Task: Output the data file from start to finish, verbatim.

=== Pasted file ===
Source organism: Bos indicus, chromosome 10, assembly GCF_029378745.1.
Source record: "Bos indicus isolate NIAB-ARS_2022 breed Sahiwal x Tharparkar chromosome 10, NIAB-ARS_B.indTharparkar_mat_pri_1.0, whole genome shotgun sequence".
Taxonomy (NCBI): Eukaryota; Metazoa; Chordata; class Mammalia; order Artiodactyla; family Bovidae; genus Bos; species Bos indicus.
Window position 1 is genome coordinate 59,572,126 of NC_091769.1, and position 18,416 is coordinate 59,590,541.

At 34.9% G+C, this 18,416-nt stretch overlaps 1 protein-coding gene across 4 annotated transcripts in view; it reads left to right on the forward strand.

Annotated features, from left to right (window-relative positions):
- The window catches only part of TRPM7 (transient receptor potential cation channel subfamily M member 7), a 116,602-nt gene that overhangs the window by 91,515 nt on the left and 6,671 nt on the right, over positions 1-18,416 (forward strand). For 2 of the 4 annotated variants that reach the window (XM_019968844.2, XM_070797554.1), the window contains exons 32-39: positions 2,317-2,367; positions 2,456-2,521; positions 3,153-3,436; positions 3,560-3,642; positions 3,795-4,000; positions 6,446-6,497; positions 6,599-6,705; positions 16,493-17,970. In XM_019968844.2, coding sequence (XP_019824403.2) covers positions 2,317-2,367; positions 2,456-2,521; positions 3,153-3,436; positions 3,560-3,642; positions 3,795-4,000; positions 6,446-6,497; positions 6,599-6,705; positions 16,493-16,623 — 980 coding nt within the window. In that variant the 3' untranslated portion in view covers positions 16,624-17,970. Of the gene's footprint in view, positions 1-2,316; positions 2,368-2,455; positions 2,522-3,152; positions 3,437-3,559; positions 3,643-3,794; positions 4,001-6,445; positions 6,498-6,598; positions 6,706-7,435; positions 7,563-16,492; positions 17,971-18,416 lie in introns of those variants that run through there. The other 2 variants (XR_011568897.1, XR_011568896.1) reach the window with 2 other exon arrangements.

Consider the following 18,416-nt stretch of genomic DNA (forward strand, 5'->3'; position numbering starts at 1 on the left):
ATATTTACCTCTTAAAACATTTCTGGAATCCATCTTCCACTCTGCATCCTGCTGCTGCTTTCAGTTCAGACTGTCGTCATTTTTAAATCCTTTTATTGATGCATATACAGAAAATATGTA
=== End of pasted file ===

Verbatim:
Source organism: Bos indicus, chromosome 10, assembly GCF_029378745.1.
Source record: "Bos indicus isolate NIAB-ARS_2022 breed Sahiwal x Tharparkar chromosome 10, NIAB-ARS_B.indTharparkar_mat_pri_1.0, whole genome shotgun sequence".
Taxonomy (NCBI): Eukaryota; Metazoa; Chordata; class Mammalia; order Artiodactyla; family Bovidae; genus Bos; species Bos indicus.
Window position 1 is genome coordinate 59,572,126 of NC_091769.1, and position 18,416 is coordinate 59,590,541.

At 34.9% G+C, this 18,416-nt stretch overlaps 1 protein-coding gene across 4 annotated transcripts in view; it reads left to right on the forward strand.

Annotated features, from left to right (window-relative positions):
- The window catches only part of TRPM7 (transient receptor potential cation channel subfamily M member 7), a 116,602-nt gene that overhangs the window by 91,515 nt on the left and 6,671 nt on the right, over positions 1-18,416 (forward strand). For 2 of the 4 annotated variants that reach the window (XM_019968844.2, XM_070797554.1), the window contains exons 32-39: positions 2,317-2,367; positions 2,456-2,521; positions 3,153-3,436; positions 3,560-3,642; positions 3,795-4,000; positions 6,446-6,497; positions 6,599-6,705; positions 16,493-17,970. In XM_019968844.2, coding sequence (XP_019824403.2) covers positions 2,317-2,367; positions 2,456-2,521; positions 3,153-3,436; positions 3,560-3,642; positions 3,795-4,000; positions 6,446-6,497; positions 6,599-6,705; positions 16,493-16,623 — 980 coding nt within the window. In that variant the 3' untranslated portion in view covers positions 16,624-17,970. Of the gene's footprint in view, positions 1-2,316; positions 2,368-2,455; positions 2,522-3,152; positions 3,437-3,559; positions 3,643-3,794; positions 4,001-6,445; positions 6,498-6,598; positions 6,706-7,435; positions 7,563-16,492; positions 17,971-18,416 lie in introns of those variants that run through there. The other 2 variants (XR_011568897.1, XR_011568896.1) reach the window with 2 other exon arrangements.

Consider the following 18,416-nt stretch of genomic DNA (forward strand, 5'->3'; position numbering starts at 1 on the left):
ATATTTACCTCTTAAAACATTTCTGGAATCCATCTTCCACTCTGCATCCTGCTGCTGCTTTCAGTTCAGACTGTCGTCATTTTTAAATCCTTTTATTGATGCATATACAGAAAATATGTA